Shortly after the exchange, Bundy escaped, going from Chicago, Illinois to Ann Arbor, Michigan and eventually to Florida — a state where he knew the death penalty was very active.
While Browne found his client to be a sociopath who was not mentally ill and doesn’t think he was totally driven by such a disorder, he finds it possible Ted’s recognition of his dark tendencies may have been a reason for his desire to die.
“So, why he had a death wish, I don’t know,” Browne said. “It is possible to hypothesize that he knew he was a bad person who needed to be stopped.”
Browne believes there was some level of dissociation present when Bundy committed his murders, but that alcohol also played a large role.
“I think Ted would disassociate to a certain extent when he was doing his ‘projects’… I think that alcohol was always involved in Ted’s negative behavior. But, not to the point of being drunk. I think it was to the point of lessening his inhibitions and fueling his fantasies. I think he had a lot of fantasies. I don’t think he was dissociative.”
Browne was also witness to a change in Bundy’s personality that went against his so commonly sociopathic nature.
“I went in and he was laying on the floor and he was crying,” Browne said. “That was the first time I had seen that, ever. He looked up at me and said ‘John, I want to be a good person, I’m just not. Sociopaths rarely say anything like that. So, I was very surprised, and I don’t think he was crying for himself. I think he was feeling remorse, which is also very unusual for a sociopath. That exchange where he was emotional and saying stuff like that only lasted for a couple of hours. Probably the longest two hours of my life, because he started telling me about his ‘projects’ as he called them… I found it pretty extraordinary when he said ‘I want to be a good person, I’m just not.’”
It was also during this time period that Bundy told his lawyer he had killed over 100 people.
This isn’t the only time Bundy “came to,” either. Special agent Bill Hagmeier recalled a time when Bundy nearly committed suicide.
“…He was sitting across from me, and he had a pen,” the special agent noted. “He said, ‘I can stick this so far up my artery it’ll squirt in your face. And I’ll be drained before anybody even gets here.’ And, I said, ‘Is that what you want to do?’ And he says, ‘I’m not gonna let them kill me.’”
Shortly after, though, Hagmeier spoke with Bundy about his apparent and sudden faith, convincing him not to go through with the act as he feared the possibility of being eternally damned..
Another take on Bundy’s psychology was a severe addiction to violent pornography.
This angle was primarily pursued by Rev. James Dobson, who interviewed Bundy just hours before his execution.
In the interview, Bundy blamed the material for what drove he and many other serial killers to do what they did in the manner they chose to.
“I’ve lived in prison for a long time now and I’ve met a lot of men who were motivated to commit violence just like me and without exception, every one of them was deeply involved with pornography,” Bundy told Dobson. “Without question, without exception, deeply influenced and consumed by addiction to pornography.”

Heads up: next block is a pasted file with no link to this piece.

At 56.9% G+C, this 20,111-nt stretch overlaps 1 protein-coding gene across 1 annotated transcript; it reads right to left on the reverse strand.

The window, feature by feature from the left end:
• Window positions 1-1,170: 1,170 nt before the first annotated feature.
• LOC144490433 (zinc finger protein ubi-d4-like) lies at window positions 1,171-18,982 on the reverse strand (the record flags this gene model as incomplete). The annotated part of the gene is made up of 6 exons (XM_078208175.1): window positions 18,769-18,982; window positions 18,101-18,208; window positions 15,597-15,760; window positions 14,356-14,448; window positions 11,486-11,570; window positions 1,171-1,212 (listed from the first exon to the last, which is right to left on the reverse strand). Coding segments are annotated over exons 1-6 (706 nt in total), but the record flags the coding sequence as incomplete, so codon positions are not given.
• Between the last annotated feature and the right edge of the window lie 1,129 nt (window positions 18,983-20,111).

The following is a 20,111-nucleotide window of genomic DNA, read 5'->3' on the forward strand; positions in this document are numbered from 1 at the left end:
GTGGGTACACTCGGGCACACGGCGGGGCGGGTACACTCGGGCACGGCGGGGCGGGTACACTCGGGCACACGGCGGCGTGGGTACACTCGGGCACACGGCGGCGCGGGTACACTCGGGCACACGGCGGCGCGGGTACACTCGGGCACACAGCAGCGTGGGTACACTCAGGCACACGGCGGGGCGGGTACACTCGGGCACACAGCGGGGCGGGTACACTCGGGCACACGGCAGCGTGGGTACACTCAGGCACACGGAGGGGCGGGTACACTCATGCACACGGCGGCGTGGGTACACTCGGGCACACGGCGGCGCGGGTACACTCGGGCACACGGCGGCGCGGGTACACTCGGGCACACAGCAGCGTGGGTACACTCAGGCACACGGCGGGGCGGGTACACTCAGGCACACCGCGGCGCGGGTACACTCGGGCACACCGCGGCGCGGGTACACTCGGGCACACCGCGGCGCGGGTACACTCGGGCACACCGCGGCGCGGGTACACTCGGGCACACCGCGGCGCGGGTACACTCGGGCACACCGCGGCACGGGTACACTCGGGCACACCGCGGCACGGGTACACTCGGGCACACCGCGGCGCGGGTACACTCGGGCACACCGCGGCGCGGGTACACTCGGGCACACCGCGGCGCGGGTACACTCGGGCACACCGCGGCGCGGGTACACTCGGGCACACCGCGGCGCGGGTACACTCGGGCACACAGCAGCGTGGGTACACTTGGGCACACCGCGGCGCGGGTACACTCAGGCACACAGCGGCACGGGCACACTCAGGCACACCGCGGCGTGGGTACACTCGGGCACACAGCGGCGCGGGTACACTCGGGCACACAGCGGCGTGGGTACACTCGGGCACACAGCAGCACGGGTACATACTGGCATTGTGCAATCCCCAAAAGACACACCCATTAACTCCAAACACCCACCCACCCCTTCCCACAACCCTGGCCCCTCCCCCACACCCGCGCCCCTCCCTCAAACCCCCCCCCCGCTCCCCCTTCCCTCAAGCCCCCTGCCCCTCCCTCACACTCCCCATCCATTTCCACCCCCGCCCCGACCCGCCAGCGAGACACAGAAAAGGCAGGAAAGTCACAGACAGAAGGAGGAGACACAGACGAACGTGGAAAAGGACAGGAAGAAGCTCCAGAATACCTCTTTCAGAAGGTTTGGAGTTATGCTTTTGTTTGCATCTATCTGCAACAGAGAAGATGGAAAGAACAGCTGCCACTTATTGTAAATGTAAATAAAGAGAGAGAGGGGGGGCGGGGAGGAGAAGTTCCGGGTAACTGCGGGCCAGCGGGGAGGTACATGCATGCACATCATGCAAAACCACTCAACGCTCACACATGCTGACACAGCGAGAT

While this argument can appear convincing and sincere at first glance, it’s probable this was just Bundy’s manipulative tactics on display yet again to gain another stay of execution.
“If you listen closely to the Dobson interview, Ted never explicitly blames pornography for his murders, but he certainly used it to shape the fantasy that was at the heart of the matter and that, in his mind, made him a victim,” Michaud explained. Ted claimed to be at a loss to explain how his adolescent interest in the images in Playboy and similar periodicals fused with a deep, deep violent anger focused on young women.”
Rather, Bundy viewed his victims as symbolic, and had a specific criteria.
“Ted told me at different times and in different ways that his victims were symbols to him – again those abstractions – of attractive, privileged females who made him feel inadequate,” Michaud said. “He wanted to erase them, and in the process deny them to their families and boyfriends. He talked a lot about possession, possessing these females “as one might a potted plant or a Porsche.” That’s actually a paraphrase. The real quote is very close. Note that as far as is known, Bundy killed no prostitutes or women of color. He told other interviewers that he was most interested in “worthy” targets. That’s one of the reasons, I think, he refused to discuss the two 12-years-olds he killed. He was embarrassed to have committed such plainly aberrant homicides.”
Author and researcher Kevin Sullivan also didn’t buy Bundy’s statements.
“Ted Bundy was once again placing blame on something else for why he became a diabolical killer of young women and pre-teen girls,” he said. “ Pornography, violent or otherwise, had nothing to do with what Bundy became. That said, growing up, Bundy mixed violent fantasies with his sexual fantasies, but this was not sparked by the viewing of pornography but rather was the result of his fractured personality; a personality that was already on display with the Cowell family when Bundy was but a small child. As he grew up, he did love the detective magazines, and they were odd publications, often showing frightened large-breasted women cowering before threatening men.”
It seems plausible the pornography may have factored into what Bundy did, but it can’t be nailed down as the sure cause.
“But in my opinion, from all of my years of research, these fed what was already within Ted Bundy and were not the cause.”
Bundy even told Hagmeier plainly that pornography was never the true motive.
“I never said it made me do it,” he said. “But I did as best as I could to try to get them to help me. You know it didn’t make me do it. I did it because I wanted to do it.”
Speculation surrounding the cause for Bundy’s actions has existed and fascinated for decades — and looks to continue in the future.
It’s difficult to reach a definite conclusion for many reasons — one being the fact Bundy is no longer alive to question and evaluate.
But it’s also curious to note that even Bundy didn’t fully grasp who he was, and spent a lot of time in his final years trying to find an answer. If the man who committed the crimes can’t even reason as to why he did it, it’s hard to expect anyone else to pinpoint it, either.
“Ted never figured out who he was, although he gave the subject a lot of thought,” Michaud said. “He’d read voraciously on the subject, and interviewed other serial killers in prison, looking for clues to his disorder. He bragged to me that he held “a Ph.D. in serial murder.” I think that was mostly his narcissism expressing itself.”
In the eyes of Browne, who may have been closer to him than anyone else, Bundy was simply born evil.
“I just came to the conclusion that Ted was evil. That there was no sense of right and wrong that you and I would understand. He had his own rules. He had his own opinions and his own grandiose to say the least. Ted was born evil. I never wanted to believe that about anyone.”